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Configuration

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Introduction

There are a few things you can control when initializing a new editor. For most cases it’s enough to say where tiptap should be rendered (element), what functionalities you want to enable (extensions) and what the initial document should be (content). A few more things can be configured though. Let’s look at a fully configured editor example.

Configure the editor

To add your configuration, pass an object with settings to the Editor class, like shown here:

import { Editor } from '@tiptap/core'
import Document from '@tiptap/extension-document'
import Paragraph from '@tiptap/extension-paragraph'
import Text from '@tiptap/extension-text'

new Editor({
  element: document.querySelector('.element'),
  extensions: [
    Document,
    Paragraph,
    Text,
  ],
  content: '<p>Example Text</p>',
  autofocus: true,
  editable: true,
  injectCSS: false,
})

This will do the following:

  1. bind tiptap to .element,
  2. load the Document, Paragraph and Text extensions,
  3. set the initial content,
  4. place the cursor in the editor after initialization,
  5. make the text editable (but that’s the default anyway), and
  6. disable the loading of the default CSS (which is not much anyway).

Nodes, marks and extensions

Most features are packed into nodes, marks and extensions. Import what you need and pass them as an Array to the editor and you are good to go. Here is the minimal setup with only three extensions:

import { Editor } from '@tiptap/core'
import Document from '@tiptap/extension-document'
import Paragraph from '@tiptap/extension-paragraph'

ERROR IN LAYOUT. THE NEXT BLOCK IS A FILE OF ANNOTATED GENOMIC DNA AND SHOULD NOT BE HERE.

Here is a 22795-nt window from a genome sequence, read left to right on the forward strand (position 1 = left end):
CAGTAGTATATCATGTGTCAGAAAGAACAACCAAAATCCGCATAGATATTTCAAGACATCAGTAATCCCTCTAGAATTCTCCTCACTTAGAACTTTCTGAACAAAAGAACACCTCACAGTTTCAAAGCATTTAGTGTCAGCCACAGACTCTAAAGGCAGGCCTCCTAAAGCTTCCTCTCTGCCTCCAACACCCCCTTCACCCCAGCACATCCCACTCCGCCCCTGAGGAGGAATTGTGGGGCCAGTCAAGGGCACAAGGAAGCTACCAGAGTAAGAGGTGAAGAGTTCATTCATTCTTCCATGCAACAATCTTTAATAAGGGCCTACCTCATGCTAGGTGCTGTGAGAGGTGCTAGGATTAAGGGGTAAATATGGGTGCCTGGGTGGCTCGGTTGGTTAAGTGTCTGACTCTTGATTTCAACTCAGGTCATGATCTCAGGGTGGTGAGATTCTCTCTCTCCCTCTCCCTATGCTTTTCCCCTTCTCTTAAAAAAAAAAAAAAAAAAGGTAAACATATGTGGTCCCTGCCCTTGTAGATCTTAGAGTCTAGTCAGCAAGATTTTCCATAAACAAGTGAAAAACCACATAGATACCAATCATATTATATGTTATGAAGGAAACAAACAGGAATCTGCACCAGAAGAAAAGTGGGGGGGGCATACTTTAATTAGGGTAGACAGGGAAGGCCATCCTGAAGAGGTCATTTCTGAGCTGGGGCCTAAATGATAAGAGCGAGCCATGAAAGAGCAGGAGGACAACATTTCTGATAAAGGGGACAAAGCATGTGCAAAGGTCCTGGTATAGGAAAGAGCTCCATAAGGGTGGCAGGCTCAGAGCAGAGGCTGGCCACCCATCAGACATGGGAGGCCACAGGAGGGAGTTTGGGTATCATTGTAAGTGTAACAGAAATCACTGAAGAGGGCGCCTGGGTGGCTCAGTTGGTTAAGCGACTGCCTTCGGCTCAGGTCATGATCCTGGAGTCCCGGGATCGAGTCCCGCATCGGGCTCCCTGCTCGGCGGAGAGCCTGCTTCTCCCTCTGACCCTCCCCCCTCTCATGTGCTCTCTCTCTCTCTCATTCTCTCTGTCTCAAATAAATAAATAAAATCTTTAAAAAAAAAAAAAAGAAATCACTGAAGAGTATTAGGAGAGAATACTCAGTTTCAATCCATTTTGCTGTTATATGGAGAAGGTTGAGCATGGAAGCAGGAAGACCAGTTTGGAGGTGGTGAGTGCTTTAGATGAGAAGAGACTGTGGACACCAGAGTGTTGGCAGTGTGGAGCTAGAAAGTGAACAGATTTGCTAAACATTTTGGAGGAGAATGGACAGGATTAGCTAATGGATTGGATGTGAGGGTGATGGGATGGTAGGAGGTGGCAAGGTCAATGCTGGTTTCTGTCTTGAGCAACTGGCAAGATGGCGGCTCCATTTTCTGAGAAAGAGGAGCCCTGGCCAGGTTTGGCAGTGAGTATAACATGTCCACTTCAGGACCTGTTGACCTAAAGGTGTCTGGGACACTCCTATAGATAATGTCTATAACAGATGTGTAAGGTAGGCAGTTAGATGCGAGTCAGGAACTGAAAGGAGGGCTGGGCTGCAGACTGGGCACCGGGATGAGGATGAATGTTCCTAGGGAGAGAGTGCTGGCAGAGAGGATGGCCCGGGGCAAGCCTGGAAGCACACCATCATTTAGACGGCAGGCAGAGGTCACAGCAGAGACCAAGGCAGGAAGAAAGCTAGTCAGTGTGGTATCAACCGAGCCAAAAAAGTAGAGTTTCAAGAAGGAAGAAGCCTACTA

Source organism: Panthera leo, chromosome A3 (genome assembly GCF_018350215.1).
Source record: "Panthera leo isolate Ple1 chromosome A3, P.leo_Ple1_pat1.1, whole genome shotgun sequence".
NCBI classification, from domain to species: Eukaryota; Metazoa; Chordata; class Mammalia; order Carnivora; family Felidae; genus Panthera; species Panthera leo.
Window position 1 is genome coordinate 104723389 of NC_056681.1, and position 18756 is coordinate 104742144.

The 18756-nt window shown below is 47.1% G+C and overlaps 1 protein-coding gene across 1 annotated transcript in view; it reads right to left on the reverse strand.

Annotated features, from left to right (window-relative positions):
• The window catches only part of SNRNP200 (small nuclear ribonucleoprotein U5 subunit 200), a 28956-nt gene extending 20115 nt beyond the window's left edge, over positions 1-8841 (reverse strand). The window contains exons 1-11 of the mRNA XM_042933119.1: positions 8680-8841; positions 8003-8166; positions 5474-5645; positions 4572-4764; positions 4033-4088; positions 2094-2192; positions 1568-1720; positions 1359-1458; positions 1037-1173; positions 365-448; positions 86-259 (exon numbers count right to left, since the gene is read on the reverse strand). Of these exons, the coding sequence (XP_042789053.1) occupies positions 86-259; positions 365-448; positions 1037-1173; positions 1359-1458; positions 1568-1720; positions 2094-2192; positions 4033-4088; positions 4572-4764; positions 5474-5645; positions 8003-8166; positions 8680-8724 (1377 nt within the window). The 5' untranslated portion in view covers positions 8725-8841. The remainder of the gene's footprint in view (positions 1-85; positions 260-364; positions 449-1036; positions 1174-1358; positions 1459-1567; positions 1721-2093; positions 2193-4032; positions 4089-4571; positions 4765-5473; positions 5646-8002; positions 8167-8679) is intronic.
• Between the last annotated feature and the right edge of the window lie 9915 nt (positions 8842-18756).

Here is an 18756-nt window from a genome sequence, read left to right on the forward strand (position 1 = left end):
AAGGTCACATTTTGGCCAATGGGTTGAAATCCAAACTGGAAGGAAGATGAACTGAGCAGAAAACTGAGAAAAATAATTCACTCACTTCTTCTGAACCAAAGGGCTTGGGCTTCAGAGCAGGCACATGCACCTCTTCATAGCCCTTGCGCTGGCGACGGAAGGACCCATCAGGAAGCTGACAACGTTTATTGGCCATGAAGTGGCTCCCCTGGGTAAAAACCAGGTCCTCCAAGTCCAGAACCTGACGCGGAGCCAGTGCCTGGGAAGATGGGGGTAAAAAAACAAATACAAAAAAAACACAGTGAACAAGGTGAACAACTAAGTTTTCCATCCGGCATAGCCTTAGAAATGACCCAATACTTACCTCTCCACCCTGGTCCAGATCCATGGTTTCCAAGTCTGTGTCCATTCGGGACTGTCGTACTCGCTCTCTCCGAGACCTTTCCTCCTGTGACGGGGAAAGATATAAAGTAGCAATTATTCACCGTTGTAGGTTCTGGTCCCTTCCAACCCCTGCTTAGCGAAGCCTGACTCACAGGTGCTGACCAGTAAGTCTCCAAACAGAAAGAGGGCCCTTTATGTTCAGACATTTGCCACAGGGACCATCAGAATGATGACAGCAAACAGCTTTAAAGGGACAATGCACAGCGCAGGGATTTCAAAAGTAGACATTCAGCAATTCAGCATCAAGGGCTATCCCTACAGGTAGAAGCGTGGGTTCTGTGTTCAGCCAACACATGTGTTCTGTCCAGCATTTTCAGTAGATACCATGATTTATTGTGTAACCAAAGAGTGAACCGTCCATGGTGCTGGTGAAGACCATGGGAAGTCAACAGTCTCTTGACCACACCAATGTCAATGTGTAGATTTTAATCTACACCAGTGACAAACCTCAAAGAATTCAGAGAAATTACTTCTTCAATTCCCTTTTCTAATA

import Text from '@tiptap/extension-text'

new Editor({
  element: document.querySelector('.element'),
  extensions: [
    Document,
    Paragraph,
    Text,
  ],
})

Configure extensions

Most extensions can be configured. Add a .configure() to pass an object to it. The following example will disable the default heading levels 4, 5 and 6:

import { Editor } from '@tiptap/core'
import Document from '@tiptap/extension-document'
import Paragraph from '@tiptap/extension-paragraph'
import Text from '@tiptap/extension-text'
import Heading from '@tiptap/extension-heading'

new Editor({
  element: document.querySelector('.element'),
  extensions: [
    Document,
    Paragraph,
    Text,
    Heading.configure({
      levels: [1, 2, 3],
    }),
  ],
})

Have a look at the documentation of the extension you use to learn more about their settings.

Default extensions

We have put together a few of the most common extensions and provide a StarterKit extension to load them. Here is how you to use that:

import StarterKit from '@tiptap/starter-kit'

new Editor({
  extensions: [
    StarterKit,
  ],
})

And you can even pass configuration for all default extensions as an object. Just prefix the configuration with the extension name:

import StarterKit from '@tiptap/starter-kit'

new Editor({
  extensions: StarterKit.configure({
    heading: {
      levels: [1, 2, 3],
    },
  }),
})

The StarterKit extension contains a list of extensions. If you want to load them and add some custom extensions you could write it like that:

import StarterKit from '@tiptap/starter-kit'
import Strike from '@tiptap/extension-strike'

new Editor({
  extensions: [
    StarterKit,
    Strike,
  ],
})

Don’t want to load a specific extension? Just filter it out:

import StarterKit from '@tiptap/starter-kit'

new Editor({
  extensions: [
    StarterKit.configure({
      history: false,
    }),
  ],
})

You’ll probably see something like that in collaborative editing examples. The Collaboration comes with its own history extension, you need to remove the default History extension to avoid conflicts.